- These products should not be initiated in pregnant women. An alternative regimen is recommended for women who become pregnant during therapy with Prezcobix and Symtuza.
- Footnote 3
Prezcobix (darunavir and cobicistat) [product monograph]. Toronto (ON): Janssen Inc.; 2018.
- Footnote 4
Symtuza (darunavir,cobicistat, emtricitabine,and tenofovir alafenamide) [product monograph]. Toronto (ON): Janssen Inc.; 2018.
The risk of ventricular tachyarrhythmia has been added to the Warnings and Precautions, Post-Market Adverse Reactions, Drug Interactions and Consumer Information sections of the Canadian product monograph for Vimpat.
Key messages for healthcare professionals:Footnote 5
- In patients with proarrhythmic conditions, ventricular tachyarrhythmia has been rarely reported. In rare cases, these events have led to asystole, cardiac arrest and death.
- In patients who develop serious cardiac arrhythmia, Vimpat should be discontinued and a thorough clinical benefit/risk assessment should be performed before possibly restarting therapy.
- Vimpat should be used with caution in patients:
- with underlying proarrhythmic conditions such as patients with known cardiac conduction problems (e.g., marked first-degree atrioventricular block or sick sinus syndrome without pacemaker) or severe cardiac disease (e.g., myocardial ischemia/infarction, heart failure, structural heart disease, or cardiac sodium channelopathies).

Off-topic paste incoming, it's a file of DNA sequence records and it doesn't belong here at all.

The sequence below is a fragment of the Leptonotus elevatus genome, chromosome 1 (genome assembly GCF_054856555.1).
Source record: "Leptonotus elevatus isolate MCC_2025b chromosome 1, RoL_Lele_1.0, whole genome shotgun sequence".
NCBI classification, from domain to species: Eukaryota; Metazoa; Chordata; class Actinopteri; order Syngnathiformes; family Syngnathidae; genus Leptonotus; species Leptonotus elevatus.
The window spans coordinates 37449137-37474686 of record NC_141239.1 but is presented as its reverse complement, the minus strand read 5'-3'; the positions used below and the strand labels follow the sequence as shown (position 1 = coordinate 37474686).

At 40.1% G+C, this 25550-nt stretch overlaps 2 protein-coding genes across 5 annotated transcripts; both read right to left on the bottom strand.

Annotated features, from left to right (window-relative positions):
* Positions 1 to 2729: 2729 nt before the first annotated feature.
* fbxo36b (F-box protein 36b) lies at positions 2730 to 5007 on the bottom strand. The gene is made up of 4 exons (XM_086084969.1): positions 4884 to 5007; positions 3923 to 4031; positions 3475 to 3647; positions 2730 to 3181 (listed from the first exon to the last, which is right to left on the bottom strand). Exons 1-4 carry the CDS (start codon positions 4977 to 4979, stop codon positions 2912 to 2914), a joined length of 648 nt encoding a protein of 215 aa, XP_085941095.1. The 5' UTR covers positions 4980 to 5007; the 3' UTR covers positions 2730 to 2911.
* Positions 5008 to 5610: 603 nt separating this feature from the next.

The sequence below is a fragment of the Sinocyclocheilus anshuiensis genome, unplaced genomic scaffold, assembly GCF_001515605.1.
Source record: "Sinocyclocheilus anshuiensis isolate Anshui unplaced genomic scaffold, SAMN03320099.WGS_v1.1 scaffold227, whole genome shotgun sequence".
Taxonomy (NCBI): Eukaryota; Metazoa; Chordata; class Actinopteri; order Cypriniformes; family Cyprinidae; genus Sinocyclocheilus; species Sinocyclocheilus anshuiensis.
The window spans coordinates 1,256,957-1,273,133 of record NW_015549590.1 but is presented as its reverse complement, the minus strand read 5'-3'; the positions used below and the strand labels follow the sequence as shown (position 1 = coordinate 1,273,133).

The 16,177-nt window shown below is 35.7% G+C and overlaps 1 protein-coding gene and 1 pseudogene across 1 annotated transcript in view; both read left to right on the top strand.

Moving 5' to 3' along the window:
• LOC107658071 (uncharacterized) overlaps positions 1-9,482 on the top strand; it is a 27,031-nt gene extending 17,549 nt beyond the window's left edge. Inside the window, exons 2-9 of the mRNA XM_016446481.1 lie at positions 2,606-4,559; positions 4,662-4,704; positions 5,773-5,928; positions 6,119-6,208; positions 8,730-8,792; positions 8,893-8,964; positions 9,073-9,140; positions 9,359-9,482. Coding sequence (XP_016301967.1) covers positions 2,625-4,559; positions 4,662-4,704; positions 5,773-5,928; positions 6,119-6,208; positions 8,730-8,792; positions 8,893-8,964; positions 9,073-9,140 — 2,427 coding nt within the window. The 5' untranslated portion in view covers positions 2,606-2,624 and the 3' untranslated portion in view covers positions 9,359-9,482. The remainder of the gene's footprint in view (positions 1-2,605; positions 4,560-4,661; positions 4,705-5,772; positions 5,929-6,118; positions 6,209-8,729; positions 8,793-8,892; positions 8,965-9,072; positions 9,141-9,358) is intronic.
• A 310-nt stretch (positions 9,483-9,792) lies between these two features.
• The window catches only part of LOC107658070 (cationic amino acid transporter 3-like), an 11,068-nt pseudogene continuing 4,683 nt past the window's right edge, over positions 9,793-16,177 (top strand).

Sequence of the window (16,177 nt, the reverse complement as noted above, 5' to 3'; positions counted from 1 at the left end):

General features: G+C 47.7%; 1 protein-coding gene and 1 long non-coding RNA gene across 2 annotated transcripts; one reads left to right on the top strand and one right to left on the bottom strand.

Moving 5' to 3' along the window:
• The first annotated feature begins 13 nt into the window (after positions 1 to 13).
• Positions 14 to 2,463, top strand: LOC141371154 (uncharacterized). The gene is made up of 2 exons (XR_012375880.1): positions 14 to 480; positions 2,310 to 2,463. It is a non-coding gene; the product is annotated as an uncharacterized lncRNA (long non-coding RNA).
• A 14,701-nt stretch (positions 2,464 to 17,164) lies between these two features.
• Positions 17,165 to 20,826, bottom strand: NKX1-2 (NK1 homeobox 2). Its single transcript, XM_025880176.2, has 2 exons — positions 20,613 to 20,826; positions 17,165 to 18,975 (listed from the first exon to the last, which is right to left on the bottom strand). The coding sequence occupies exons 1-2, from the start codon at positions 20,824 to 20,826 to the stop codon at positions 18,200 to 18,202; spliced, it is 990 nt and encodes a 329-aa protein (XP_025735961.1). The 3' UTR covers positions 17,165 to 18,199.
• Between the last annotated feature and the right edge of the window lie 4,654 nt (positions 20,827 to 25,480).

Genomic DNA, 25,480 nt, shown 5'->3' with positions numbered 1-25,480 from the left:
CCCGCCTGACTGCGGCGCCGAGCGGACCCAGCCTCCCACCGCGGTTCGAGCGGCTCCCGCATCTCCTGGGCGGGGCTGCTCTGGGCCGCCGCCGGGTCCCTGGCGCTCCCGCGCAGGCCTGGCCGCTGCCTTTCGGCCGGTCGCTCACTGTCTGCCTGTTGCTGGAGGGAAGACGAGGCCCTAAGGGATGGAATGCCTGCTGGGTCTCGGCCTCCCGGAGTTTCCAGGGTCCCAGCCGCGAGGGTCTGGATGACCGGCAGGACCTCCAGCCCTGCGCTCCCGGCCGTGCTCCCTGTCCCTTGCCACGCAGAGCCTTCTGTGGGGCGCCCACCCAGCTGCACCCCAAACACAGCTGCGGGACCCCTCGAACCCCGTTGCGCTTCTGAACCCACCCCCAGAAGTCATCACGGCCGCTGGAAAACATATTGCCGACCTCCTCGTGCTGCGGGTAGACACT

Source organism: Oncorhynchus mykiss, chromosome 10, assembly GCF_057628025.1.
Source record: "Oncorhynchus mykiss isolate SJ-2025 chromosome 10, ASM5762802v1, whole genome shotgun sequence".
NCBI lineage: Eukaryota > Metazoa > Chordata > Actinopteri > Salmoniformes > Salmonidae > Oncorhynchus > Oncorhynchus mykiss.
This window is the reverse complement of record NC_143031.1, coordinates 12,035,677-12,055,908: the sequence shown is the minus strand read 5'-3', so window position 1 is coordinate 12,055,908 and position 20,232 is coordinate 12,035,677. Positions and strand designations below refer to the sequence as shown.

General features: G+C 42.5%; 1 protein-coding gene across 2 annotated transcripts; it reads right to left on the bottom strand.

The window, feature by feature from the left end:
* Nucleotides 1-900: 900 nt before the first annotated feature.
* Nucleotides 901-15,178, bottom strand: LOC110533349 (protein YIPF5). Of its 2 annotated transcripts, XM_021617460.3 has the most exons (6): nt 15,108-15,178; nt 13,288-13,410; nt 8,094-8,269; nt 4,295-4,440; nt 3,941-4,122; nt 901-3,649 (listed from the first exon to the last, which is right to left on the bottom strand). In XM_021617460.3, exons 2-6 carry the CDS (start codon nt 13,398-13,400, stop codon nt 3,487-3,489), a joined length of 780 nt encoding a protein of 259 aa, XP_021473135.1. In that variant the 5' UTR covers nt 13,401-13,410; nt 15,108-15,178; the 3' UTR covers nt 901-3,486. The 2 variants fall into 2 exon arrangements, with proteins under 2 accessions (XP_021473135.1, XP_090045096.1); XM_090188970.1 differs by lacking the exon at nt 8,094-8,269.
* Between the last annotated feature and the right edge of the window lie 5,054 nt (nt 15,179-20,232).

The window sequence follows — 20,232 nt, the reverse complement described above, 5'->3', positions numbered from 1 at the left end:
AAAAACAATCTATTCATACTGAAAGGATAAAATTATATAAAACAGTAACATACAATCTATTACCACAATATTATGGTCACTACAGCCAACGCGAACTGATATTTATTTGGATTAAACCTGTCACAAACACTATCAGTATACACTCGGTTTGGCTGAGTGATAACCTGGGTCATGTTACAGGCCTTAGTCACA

- treated with medicinal products affecting cardiac conduction, including antiarrhythmic drugs, sodium channel blocking antiepileptic drugs, pregabalin and beta-blockers.
- Footnote 5
Vimpat (lacosamide) [product monograph]. Oakville (ON): UCB Canada Inc; 2018.
This monthly publication is intended primarily for healthcare professionals and includes information on pharmaceuticals, biologics, medical devices and natural health products. It provides a summary of key health product safety information published in the previous month by Health Canada, as well as a selection of new health product safety information meant to raise awareness. New information contained in this issue is not comprehensive but rather represents a selection of clinically relevant items warranting enhanced dissemination.
Reporting Adverse Reactions
For more information on how to report an adverse reaction, visit the Adverse Reaction and Medical Device Problem Reporting page.
- MedEffect™ Canada
- Recalls and Safety Alerts Database
- New Safety Reviews
- Canada Vigilance Adverse Reaction Online Database
- Drug Product Database
- Medical Devices Active Licence Listing
- Licensed Natural Health Products Database
- The Drug and Health Product Register
- Drug Shortages Canada
- Annual trends for adverse reaction case reports and medical device problem incidents
Your comments are important to us. Let us know what you think by reaching us at HC.infowatch-infovigilance.SC@canada.ca
Marketed Health Products Directorate
Address Locator 1906C
Ottawa ON K1A 0K9
© 2018 Her Majesty the Queen in Right of Canada. This publication may be reproduced without permission provided the source is fully acknowledged. The use of this publication for advertising purposes is prohibited. Health Canada does not assume liability for the accuracy or authenticity of the information submitted in case reports.
Adverse reactions (ARs) to health products are considered to be suspicions, as a definite causal association often cannot be determined. Spontaneous reports of ARs cannot be used to estimate the incidence of ARs because ARs remain underreported and patient exposure is unknown.
Due to time constraints relating to the production of this publication, information published may not reflect the most current information.